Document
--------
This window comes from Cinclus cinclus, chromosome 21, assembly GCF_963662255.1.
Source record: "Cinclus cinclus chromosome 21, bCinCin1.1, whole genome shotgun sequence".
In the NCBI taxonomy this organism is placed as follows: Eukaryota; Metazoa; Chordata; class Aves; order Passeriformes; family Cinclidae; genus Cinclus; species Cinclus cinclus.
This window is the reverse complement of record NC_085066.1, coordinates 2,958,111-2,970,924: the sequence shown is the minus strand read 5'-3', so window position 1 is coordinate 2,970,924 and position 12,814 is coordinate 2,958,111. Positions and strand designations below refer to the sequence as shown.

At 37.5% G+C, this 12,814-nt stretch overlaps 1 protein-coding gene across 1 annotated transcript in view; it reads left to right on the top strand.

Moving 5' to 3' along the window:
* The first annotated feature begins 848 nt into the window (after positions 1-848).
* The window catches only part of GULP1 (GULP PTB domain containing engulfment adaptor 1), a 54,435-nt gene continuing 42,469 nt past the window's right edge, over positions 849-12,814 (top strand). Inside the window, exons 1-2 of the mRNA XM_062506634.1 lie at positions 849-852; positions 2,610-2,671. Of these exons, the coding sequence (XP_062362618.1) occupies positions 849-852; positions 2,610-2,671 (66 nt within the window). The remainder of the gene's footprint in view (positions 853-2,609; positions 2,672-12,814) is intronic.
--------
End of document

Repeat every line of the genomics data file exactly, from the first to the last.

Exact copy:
This window comes from Cinclus cinclus, chromosome 21, assembly GCF_963662255.1.
Source record: "Cinclus cinclus chromosome 21, bCinCin1.1, whole genome shotgun sequence".
In the NCBI taxonomy this organism is placed as follows: Eukaryota; Metazoa; Chordata; class Aves; order Passeriformes; family Cinclidae; genus Cinclus; species Cinclus cinclus.
This window is the reverse complement of record NC_085066.1, coordinates 2,958,111-2,970,924: the sequence shown is the minus strand read 5'-3', so window position 1 is coordinate 2,970,924 and position 12,814 is coordinate 2,958,111. Positions and strand designations below refer to the sequence as shown.

At 37.5% G+C, this 12,814-nt stretch overlaps 1 protein-coding gene across 1 annotated transcript in view; it reads left to right on the top strand.

Moving 5' to 3' along the window:
* The first annotated feature begins 848 nt into the window (after positions 1-848).
* The window catches only part of GULP1 (GULP PTB domain containing engulfment adaptor 1), a 54,435-nt gene continuing 42,469 nt past the window's right edge, over positions 849-12,814 (top strand). Inside the window, exons 1-2 of the mRNA XM_062506634.1 lie at positions 849-852; positions 2,610-2,671. Of these exons, the coding sequence (XP_062362618.1) occupies positions 849-852; positions 2,610-2,671 (66 nt within the window). The remainder of the gene's footprint in view (positions 853-2,609; positions 2,672-12,814) is intronic.